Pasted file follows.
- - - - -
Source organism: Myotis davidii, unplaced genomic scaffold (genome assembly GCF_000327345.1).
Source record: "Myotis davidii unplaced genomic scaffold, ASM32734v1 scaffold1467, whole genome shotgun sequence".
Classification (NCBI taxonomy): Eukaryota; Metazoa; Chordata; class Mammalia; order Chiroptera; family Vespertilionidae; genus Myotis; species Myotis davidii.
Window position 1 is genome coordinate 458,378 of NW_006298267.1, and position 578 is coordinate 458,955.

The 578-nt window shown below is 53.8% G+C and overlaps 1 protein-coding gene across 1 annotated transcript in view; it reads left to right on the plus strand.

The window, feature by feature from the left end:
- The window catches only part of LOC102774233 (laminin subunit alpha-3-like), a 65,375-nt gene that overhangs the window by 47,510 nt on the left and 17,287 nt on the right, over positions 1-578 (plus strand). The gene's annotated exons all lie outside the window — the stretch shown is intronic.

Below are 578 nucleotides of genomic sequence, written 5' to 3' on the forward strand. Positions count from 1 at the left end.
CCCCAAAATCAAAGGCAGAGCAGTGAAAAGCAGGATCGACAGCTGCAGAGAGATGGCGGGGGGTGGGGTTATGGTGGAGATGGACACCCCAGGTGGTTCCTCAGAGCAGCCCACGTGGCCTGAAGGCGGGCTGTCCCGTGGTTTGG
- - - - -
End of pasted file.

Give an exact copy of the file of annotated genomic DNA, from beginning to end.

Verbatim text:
Source organism: Myotis davidii, unplaced genomic scaffold (genome assembly GCF_000327345.1).
Source record: "Myotis davidii unplaced genomic scaffold, ASM32734v1 scaffold1467, whole genome shotgun sequence".
Classification (NCBI taxonomy): Eukaryota; Metazoa; Chordata; class Mammalia; order Chiroptera; family Vespertilionidae; genus Myotis; species Myotis davidii.
Window position 1 is genome coordinate 458,378 of NW_006298267.1, and position 578 is coordinate 458,955.

The 578-nt window shown below is 53.8% G+C and overlaps 1 protein-coding gene across 1 annotated transcript in view; it reads left to right on the plus strand.

The window, feature by feature from the left end:
- The window catches only part of LOC102774233 (laminin subunit alpha-3-like), a 65,375-nt gene that overhangs the window by 47,510 nt on the left and 17,287 nt on the right, over positions 1-578 (plus strand). The gene's annotated exons all lie outside the window — the stretch shown is intronic.

Below are 578 nucleotides of genomic sequence, written 5' to 3' on the forward strand. Positions count from 1 at the left end.
CCCCAAAATCAAAGGCAGAGCAGTGAAAAGCAGGATCGACAGCTGCAGAGAGATGGCGGGGGGTGGGGTTATGGTGGAGATGGACACCCCAGGTGGTTCCTCAGAGCAGCCCACGTGGCCTGAAGGCGGGCTGTCCCGTGGTTTGG